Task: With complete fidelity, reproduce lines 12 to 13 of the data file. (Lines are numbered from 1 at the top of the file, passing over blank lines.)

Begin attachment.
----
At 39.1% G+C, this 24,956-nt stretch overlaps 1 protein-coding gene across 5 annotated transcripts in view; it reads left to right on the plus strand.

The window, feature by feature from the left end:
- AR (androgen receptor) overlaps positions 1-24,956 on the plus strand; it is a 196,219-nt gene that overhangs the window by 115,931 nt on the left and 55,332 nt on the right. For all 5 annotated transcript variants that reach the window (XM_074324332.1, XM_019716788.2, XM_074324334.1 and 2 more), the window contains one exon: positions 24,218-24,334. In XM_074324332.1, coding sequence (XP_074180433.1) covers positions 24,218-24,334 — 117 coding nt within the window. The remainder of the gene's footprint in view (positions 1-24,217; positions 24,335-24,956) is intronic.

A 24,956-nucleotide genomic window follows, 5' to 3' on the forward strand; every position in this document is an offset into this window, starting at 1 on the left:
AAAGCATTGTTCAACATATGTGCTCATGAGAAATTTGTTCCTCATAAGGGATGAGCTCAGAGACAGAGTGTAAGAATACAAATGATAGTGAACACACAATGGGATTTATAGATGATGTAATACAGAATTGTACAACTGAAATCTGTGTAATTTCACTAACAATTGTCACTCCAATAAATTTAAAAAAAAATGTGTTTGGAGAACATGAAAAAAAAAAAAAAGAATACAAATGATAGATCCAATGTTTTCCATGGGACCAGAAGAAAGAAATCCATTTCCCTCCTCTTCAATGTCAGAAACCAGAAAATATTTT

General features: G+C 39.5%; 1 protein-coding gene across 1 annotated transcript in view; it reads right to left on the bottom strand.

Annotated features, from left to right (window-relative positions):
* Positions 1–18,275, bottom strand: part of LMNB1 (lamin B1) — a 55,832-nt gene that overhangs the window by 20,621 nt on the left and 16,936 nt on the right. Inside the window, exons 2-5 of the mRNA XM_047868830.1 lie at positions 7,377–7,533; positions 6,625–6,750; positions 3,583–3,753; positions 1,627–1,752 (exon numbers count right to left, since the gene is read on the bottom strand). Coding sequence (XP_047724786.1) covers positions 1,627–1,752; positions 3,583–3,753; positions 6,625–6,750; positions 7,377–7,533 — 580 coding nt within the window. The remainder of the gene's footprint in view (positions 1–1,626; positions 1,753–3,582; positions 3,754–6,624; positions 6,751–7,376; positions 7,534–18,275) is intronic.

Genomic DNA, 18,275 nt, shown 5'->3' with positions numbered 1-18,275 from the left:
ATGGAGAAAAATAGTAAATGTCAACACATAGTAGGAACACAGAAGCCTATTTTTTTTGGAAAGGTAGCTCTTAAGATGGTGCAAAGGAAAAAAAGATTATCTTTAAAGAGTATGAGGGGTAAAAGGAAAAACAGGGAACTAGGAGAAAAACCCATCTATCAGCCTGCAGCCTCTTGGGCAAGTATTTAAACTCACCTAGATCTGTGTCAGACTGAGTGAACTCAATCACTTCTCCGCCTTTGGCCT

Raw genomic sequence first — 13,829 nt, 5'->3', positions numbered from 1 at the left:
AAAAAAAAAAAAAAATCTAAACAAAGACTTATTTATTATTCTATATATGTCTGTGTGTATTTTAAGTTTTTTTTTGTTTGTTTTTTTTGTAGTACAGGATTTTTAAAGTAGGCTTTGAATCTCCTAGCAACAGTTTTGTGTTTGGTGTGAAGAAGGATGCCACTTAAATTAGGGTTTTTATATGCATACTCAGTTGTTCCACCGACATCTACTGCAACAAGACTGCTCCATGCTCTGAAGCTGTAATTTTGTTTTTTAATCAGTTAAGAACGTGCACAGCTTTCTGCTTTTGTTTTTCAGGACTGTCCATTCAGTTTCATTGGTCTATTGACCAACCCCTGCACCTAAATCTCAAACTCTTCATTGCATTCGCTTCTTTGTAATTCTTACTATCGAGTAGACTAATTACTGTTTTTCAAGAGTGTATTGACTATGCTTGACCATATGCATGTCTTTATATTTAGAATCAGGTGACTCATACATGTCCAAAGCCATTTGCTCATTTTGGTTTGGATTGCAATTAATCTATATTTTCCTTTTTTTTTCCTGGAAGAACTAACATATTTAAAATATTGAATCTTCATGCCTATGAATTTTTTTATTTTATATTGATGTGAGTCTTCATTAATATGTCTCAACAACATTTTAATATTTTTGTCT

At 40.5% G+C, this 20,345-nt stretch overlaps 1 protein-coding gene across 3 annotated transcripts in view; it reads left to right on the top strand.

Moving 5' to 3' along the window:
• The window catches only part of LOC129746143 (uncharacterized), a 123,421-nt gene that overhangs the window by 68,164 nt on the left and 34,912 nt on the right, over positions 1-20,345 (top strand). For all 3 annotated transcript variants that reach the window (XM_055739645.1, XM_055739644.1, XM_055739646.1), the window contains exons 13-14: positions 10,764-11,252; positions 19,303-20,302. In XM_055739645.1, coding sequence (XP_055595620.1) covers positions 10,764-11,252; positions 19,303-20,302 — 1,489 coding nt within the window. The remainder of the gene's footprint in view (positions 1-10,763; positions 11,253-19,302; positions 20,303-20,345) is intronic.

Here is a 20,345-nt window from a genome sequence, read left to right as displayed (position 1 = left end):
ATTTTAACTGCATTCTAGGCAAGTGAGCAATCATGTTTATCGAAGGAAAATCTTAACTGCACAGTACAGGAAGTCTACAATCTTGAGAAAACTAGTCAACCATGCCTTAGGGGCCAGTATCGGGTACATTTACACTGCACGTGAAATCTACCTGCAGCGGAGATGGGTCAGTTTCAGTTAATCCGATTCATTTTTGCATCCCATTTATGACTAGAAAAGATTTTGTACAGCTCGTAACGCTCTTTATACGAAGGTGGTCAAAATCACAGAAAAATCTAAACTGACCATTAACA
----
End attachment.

AAAAAAAAAAAAAAATCTAAACAAAGACTTATTTATTATTCTATATATGTCTGTGTGTATTTTAAGTTTTTTTTTGTTTGTTTTTTTTGTAGTACAGGATTTTTAAAGTAGGCTTTGAATCTCCTAGCAACAGTTTTGTGTTTGGTGTGAAGAAGGATGCCACTTAAATTAGGGTTTTTATATGCATACTCAGTTGTTCCACCGACATCTACTGCAACAAGACTGCTCCATGCTCTGAAGCTGTAATTTTGTTTTTTAATCAGTTAAGAACGTGCACAGCTTTCTGCTTTTGTTTTTCAGGACTGTCCATTCAGTTTCATTGGTCTATTGACCAACCCCTGCACCTAAATCTCAAACTCTTCATTGCATTCGCTTCTTTGTAATTCTTACTATCGAGTAGACTAATTACTGTTTTTCAAGAGTGTATTGACTATGCTTGACCATATGCATGTCTTTATATTTAGAATCAGGTGACTCATACATGTCCAAAGCCATTTGCTCATTTTGGTTTGGATTGCAATTAATCTATATTTTCCTTTTTTTTTCCTGGAAGAACTAACATATTTAAAATATTGAATCTTCATGCCTATGAATTTTTTTATTTTATATTGATGTGAGTCTTCATTAATATGTCTCAACAACATTTTAATATTTTTGTCT

At 40.5% G+C, this 20,345-nt stretch overlaps 1 protein-coding gene across 3 annotated transcripts in view; it reads left to right on the top strand.